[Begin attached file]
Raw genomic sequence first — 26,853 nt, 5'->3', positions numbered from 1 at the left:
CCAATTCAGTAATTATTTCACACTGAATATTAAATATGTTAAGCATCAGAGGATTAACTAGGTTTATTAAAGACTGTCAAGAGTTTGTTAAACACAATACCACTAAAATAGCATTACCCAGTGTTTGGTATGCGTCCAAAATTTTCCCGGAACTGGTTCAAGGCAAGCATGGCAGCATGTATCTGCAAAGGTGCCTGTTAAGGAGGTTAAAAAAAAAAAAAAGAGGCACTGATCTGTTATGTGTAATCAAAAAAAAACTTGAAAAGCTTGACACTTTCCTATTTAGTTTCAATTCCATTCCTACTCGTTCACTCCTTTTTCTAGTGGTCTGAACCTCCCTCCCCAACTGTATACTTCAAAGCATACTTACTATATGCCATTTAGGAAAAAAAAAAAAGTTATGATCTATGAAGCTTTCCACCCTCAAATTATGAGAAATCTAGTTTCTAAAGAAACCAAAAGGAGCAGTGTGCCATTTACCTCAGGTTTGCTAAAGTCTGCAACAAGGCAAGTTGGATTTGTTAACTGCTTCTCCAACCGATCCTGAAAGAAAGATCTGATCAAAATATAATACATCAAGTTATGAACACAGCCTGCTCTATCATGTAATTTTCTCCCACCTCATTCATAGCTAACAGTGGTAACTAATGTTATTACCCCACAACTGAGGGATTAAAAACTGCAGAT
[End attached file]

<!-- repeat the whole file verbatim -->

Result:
Raw genomic sequence first — 26,853 nt, 5'->3', positions numbered from 1 at the left:
CCAATTCAGTAATTATTTCACACTGAATATTAAATATGTTAAGCATCAGAGGATTAACTAGGTTTATTAAAGACTGTCAAGAGTTTGTTAAACACAATACCACTAAAATAGCATTACCCAGTGTTTGGTATGCGTCCAAAATTTTCCCGGAACTGGTTCAAGGCAAGCATGGCAGCATGTATCTGCAAAGGTGCCTGTTAAGGAGGTTAAAAAAAAAAAAAAGAGGCACTGATCTGTTATGTGTAATCAAAAAAAAACTTGAAAAGCTTGACACTTTCCTATTTAGTTTCAATTCCATTCCTACTCGTTCACTCCTTTTTCTAGTGGTCTGAACCTCCCTCCCCAACTGTATACTTCAAAGCATACTTACTATATGCCATTTAGGAAAAAAAAAAAAGTTATGATCTATGAAGCTTTCCACCCTCAAATTATGAGAAATCTAGTTTCTAAAGAAACCAAAAGGAGCAGTGTGCCATTTACCTCAGGTTTGCTAAAGTCTGCAACAAGGCAAGTTGGATTTGTTAACTGCTTCTCCAACCGATCCTGAAAGAAAGATCTGATCAAAATATAATACATCAAGTTATGAACACAGCCTGCTCTATCATGTAATTTTCTCCCACCTCATTCATAGCTAACAGTGGTAACTAATGTTATTACCCCACAACTGAGGGATTAAAAACTGCAGAT